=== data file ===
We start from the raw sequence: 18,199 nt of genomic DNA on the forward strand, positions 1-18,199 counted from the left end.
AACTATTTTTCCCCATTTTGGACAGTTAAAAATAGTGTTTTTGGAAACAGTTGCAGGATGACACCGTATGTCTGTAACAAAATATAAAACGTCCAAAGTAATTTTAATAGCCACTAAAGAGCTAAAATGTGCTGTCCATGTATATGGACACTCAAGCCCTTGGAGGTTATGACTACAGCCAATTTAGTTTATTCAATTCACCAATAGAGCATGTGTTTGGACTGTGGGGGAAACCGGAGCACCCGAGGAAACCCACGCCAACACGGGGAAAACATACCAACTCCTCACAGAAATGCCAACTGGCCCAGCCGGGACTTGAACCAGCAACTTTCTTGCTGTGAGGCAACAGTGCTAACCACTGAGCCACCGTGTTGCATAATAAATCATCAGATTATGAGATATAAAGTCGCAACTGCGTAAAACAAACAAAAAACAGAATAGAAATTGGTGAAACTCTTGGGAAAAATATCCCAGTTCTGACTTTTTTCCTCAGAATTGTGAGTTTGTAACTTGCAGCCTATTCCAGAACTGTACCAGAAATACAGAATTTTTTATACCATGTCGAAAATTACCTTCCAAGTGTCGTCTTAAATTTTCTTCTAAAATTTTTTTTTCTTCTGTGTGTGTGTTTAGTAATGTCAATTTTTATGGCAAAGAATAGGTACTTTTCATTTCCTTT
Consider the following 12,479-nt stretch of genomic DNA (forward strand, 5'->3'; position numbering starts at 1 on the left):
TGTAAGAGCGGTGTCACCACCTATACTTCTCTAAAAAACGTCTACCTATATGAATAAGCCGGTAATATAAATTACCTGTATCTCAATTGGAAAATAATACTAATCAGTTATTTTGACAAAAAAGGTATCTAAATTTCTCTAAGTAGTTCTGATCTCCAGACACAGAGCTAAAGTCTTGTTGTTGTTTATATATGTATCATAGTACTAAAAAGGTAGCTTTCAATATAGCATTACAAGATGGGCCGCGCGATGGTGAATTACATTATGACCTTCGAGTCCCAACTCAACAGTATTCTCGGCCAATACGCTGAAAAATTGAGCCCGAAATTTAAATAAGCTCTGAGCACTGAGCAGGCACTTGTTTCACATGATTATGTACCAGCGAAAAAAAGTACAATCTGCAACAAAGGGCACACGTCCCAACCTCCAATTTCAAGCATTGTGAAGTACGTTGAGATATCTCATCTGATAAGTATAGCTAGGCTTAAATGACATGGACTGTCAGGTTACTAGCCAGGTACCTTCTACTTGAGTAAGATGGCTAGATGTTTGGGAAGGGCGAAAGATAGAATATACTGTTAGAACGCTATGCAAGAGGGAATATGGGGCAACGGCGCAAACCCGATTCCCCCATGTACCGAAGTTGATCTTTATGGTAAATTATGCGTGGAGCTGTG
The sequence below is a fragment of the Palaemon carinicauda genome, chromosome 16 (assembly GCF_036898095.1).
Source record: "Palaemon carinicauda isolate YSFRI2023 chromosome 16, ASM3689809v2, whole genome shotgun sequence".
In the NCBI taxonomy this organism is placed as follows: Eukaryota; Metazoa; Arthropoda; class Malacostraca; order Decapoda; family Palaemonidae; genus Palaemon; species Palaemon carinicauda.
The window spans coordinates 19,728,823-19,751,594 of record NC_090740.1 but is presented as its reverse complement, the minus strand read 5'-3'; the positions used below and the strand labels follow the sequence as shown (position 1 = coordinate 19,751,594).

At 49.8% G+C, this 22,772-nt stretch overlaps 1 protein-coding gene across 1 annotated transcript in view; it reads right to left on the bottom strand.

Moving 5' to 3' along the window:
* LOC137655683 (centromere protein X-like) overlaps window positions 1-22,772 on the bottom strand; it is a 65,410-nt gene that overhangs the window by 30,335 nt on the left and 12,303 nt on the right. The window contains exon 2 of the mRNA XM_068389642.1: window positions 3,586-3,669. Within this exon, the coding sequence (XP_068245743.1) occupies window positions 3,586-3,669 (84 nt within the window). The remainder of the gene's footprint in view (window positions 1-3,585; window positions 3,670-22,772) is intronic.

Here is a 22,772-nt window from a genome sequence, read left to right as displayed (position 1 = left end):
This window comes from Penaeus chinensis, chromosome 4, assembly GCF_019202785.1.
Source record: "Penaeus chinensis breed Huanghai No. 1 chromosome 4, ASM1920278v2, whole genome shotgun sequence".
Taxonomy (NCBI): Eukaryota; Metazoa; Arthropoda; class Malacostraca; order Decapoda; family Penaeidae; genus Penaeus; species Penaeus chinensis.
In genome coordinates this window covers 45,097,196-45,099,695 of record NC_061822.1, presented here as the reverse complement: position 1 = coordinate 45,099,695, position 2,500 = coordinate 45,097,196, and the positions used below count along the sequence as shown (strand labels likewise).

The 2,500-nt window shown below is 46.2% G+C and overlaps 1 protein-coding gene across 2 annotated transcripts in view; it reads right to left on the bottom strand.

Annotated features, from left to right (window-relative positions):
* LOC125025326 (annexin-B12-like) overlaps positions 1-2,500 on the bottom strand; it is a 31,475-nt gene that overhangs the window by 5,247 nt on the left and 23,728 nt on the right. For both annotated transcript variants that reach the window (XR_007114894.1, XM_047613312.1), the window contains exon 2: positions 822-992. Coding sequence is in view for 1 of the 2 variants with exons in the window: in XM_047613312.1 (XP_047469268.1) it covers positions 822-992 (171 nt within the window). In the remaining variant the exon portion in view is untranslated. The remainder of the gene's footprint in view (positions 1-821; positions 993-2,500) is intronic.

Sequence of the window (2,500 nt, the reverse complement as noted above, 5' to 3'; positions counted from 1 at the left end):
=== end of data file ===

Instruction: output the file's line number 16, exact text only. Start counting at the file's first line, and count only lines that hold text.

In genome coordinates this window covers 45,097,196-45,099,695 of record NC_061822.1, presented here as the reverse complement: position 1 = coordinate 45,099,695, position 2,500 = coordinate 45,097,196, and the positions used below count along the sequence as shown (strand labels likewise).